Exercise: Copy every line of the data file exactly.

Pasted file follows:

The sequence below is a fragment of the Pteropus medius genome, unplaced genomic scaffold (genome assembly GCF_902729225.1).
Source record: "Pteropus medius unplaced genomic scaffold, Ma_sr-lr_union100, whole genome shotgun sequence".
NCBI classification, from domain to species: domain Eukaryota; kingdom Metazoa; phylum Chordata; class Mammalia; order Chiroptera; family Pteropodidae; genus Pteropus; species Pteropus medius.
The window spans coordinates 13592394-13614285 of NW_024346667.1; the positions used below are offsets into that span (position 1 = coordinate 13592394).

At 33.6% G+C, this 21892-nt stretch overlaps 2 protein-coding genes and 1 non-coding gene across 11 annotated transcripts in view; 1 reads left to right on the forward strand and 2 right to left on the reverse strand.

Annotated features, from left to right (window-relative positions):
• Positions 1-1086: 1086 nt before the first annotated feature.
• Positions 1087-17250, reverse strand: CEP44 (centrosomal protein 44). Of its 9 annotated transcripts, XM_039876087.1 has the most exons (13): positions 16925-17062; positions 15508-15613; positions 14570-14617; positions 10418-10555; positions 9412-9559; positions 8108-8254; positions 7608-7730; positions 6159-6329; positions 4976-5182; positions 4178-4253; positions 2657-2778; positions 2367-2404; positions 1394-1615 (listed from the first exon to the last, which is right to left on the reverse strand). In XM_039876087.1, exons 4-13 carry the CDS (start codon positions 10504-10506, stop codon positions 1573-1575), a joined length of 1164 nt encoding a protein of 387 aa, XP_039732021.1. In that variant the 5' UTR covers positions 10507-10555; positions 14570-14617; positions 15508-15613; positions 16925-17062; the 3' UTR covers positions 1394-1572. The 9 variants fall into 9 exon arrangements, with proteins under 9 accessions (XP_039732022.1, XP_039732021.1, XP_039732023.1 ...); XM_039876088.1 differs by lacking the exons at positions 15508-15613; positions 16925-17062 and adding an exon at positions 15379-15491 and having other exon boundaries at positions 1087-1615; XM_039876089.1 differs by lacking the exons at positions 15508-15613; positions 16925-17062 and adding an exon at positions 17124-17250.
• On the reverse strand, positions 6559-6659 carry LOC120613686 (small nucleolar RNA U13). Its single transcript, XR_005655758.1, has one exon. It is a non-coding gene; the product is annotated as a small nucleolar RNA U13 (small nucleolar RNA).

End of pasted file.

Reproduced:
The sequence below is a fragment of the Pteropus medius genome, unplaced genomic scaffold (genome assembly GCF_902729225.1).
Source record: "Pteropus medius unplaced genomic scaffold, Ma_sr-lr_union100, whole genome shotgun sequence".
NCBI classification, from domain to species: domain Eukaryota; kingdom Metazoa; phylum Chordata; class Mammalia; order Chiroptera; family Pteropodidae; genus Pteropus; species Pteropus medius.
The window spans coordinates 13592394-13614285 of NW_024346667.1; the positions used below are offsets into that span (position 1 = coordinate 13592394).

At 33.6% G+C, this 21892-nt stretch overlaps 2 protein-coding genes and 1 non-coding gene across 11 annotated transcripts in view; 1 reads left to right on the forward strand and 2 right to left on the reverse strand.

Annotated features, from left to right (window-relative positions):
• Positions 1-1086: 1086 nt before the first annotated feature.
• Positions 1087-17250, reverse strand: CEP44 (centrosomal protein 44). Of its 9 annotated transcripts, XM_039876087.1 has the most exons (13): positions 16925-17062; positions 15508-15613; positions 14570-14617; positions 10418-10555; positions 9412-9559; positions 8108-8254; positions 7608-7730; positions 6159-6329; positions 4976-5182; positions 4178-4253; positions 2657-2778; positions 2367-2404; positions 1394-1615 (listed from the first exon to the last, which is right to left on the reverse strand). In XM_039876087.1, exons 4-13 carry the CDS (start codon positions 10504-10506, stop codon positions 1573-1575), a joined length of 1164 nt encoding a protein of 387 aa, XP_039732021.1. In that variant the 5' UTR covers positions 10507-10555; positions 14570-14617; positions 15508-15613; positions 16925-17062; the 3' UTR covers positions 1394-1572. The 9 variants fall into 9 exon arrangements, with proteins under 9 accessions (XP_039732022.1, XP_039732021.1, XP_039732023.1 ...); XM_039876088.1 differs by lacking the exons at positions 15508-15613; positions 16925-17062 and adding an exon at positions 15379-15491 and having other exon boundaries at positions 1087-1615; XM_039876089.1 differs by lacking the exons at positions 15508-15613; positions 16925-17062 and adding an exon at positions 17124-17250.
• On the reverse strand, positions 6559-6659 carry LOC120613686 (small nucleolar RNA U13). Its single transcript, XR_005655758.1, has one exon. It is a non-coding gene; the product is annotated as a small nucleolar RNA U13 (small nucleolar RNA).